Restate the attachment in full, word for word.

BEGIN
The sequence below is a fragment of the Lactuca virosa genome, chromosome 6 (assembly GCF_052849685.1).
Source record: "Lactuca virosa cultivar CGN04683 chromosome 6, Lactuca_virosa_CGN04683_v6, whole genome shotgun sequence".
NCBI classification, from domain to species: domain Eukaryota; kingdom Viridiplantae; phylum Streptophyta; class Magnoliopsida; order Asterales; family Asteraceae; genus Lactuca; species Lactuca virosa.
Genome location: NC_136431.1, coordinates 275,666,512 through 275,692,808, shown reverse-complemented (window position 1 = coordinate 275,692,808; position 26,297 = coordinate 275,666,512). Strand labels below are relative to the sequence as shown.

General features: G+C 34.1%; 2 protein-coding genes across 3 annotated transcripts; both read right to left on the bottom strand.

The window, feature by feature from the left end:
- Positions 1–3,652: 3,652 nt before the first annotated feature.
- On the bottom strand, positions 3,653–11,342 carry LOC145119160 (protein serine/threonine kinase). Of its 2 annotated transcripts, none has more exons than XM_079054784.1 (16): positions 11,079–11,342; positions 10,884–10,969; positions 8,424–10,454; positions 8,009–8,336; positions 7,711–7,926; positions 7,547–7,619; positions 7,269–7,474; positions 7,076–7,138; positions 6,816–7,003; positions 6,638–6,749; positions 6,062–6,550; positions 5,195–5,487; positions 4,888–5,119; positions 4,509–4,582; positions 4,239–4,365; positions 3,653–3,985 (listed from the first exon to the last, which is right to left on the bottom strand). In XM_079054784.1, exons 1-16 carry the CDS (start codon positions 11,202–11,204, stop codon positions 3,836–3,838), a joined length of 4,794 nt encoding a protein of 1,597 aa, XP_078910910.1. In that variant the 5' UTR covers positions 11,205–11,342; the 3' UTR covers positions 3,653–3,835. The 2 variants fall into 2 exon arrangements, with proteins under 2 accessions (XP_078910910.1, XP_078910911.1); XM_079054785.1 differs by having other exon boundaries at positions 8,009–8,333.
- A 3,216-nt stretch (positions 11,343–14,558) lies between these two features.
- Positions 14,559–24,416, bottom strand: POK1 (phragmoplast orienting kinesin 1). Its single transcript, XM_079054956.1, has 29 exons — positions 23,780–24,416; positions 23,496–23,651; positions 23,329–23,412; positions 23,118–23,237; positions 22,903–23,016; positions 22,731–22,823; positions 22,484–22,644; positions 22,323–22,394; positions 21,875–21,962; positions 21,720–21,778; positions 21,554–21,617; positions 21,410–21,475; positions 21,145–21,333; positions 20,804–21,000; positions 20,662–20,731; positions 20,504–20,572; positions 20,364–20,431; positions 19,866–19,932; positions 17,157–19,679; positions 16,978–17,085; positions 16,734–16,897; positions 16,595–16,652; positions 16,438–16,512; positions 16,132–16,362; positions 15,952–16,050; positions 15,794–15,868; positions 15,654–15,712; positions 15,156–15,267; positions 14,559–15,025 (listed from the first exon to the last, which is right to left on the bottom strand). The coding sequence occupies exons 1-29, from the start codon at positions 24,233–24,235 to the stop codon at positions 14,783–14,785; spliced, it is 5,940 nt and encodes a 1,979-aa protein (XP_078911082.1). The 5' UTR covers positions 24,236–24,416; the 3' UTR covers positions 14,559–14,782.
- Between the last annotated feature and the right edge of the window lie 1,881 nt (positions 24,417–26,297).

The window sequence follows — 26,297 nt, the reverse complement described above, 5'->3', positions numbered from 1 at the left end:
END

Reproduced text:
The sequence below is a fragment of the Lactuca virosa genome, chromosome 6 (assembly GCF_052849685.1).
Source record: "Lactuca virosa cultivar CGN04683 chromosome 6, Lactuca_virosa_CGN04683_v6, whole genome shotgun sequence".
NCBI classification, from domain to species: domain Eukaryota; kingdom Viridiplantae; phylum Streptophyta; class Magnoliopsida; order Asterales; family Asteraceae; genus Lactuca; species Lactuca virosa.
Genome location: NC_136431.1, coordinates 275,666,512 through 275,692,808, shown reverse-complemented (window position 1 = coordinate 275,692,808; position 26,297 = coordinate 275,666,512). Strand labels below are relative to the sequence as shown.

General features: G+C 34.1%; 2 protein-coding genes across 3 annotated transcripts; both read right to left on the bottom strand.

The window, feature by feature from the left end:
- Positions 1–3,652: 3,652 nt before the first annotated feature.
- On the bottom strand, positions 3,653–11,342 carry LOC145119160 (protein serine/threonine kinase). Of its 2 annotated transcripts, none has more exons than XM_079054784.1 (16): positions 11,079–11,342; positions 10,884–10,969; positions 8,424–10,454; positions 8,009–8,336; positions 7,711–7,926; positions 7,547–7,619; positions 7,269–7,474; positions 7,076–7,138; positions 6,816–7,003; positions 6,638–6,749; positions 6,062–6,550; positions 5,195–5,487; positions 4,888–5,119; positions 4,509–4,582; positions 4,239–4,365; positions 3,653–3,985 (listed from the first exon to the last, which is right to left on the bottom strand). In XM_079054784.1, exons 1-16 carry the CDS (start codon positions 11,202–11,204, stop codon positions 3,836–3,838), a joined length of 4,794 nt encoding a protein of 1,597 aa, XP_078910910.1. In that variant the 5' UTR covers positions 11,205–11,342; the 3' UTR covers positions 3,653–3,835. The 2 variants fall into 2 exon arrangements, with proteins under 2 accessions (XP_078910910.1, XP_078910911.1); XM_079054785.1 differs by having other exon boundaries at positions 8,009–8,333.
- A 3,216-nt stretch (positions 11,343–14,558) lies between these two features.
- Positions 14,559–24,416, bottom strand: POK1 (phragmoplast orienting kinesin 1). Its single transcript, XM_079054956.1, has 29 exons — positions 23,780–24,416; positions 23,496–23,651; positions 23,329–23,412; positions 23,118–23,237; positions 22,903–23,016; positions 22,731–22,823; positions 22,484–22,644; positions 22,323–22,394; positions 21,875–21,962; positions 21,720–21,778; positions 21,554–21,617; positions 21,410–21,475; positions 21,145–21,333; positions 20,804–21,000; positions 20,662–20,731; positions 20,504–20,572; positions 20,364–20,431; positions 19,866–19,932; positions 17,157–19,679; positions 16,978–17,085; positions 16,734–16,897; positions 16,595–16,652; positions 16,438–16,512; positions 16,132–16,362; positions 15,952–16,050; positions 15,794–15,868; positions 15,654–15,712; positions 15,156–15,267; positions 14,559–15,025 (listed from the first exon to the last, which is right to left on the bottom strand). The coding sequence occupies exons 1-29, from the start codon at positions 24,233–24,235 to the stop codon at positions 14,783–14,785; spliced, it is 5,940 nt and encodes a 1,979-aa protein (XP_078911082.1). The 5' UTR covers positions 24,236–24,416; the 3' UTR covers positions 14,559–14,782.
- Between the last annotated feature and the right edge of the window lie 1,881 nt (positions 24,417–26,297).

The window sequence follows — 26,297 nt, the reverse complement described above, 5'->3', positions numbered from 1 at the left end: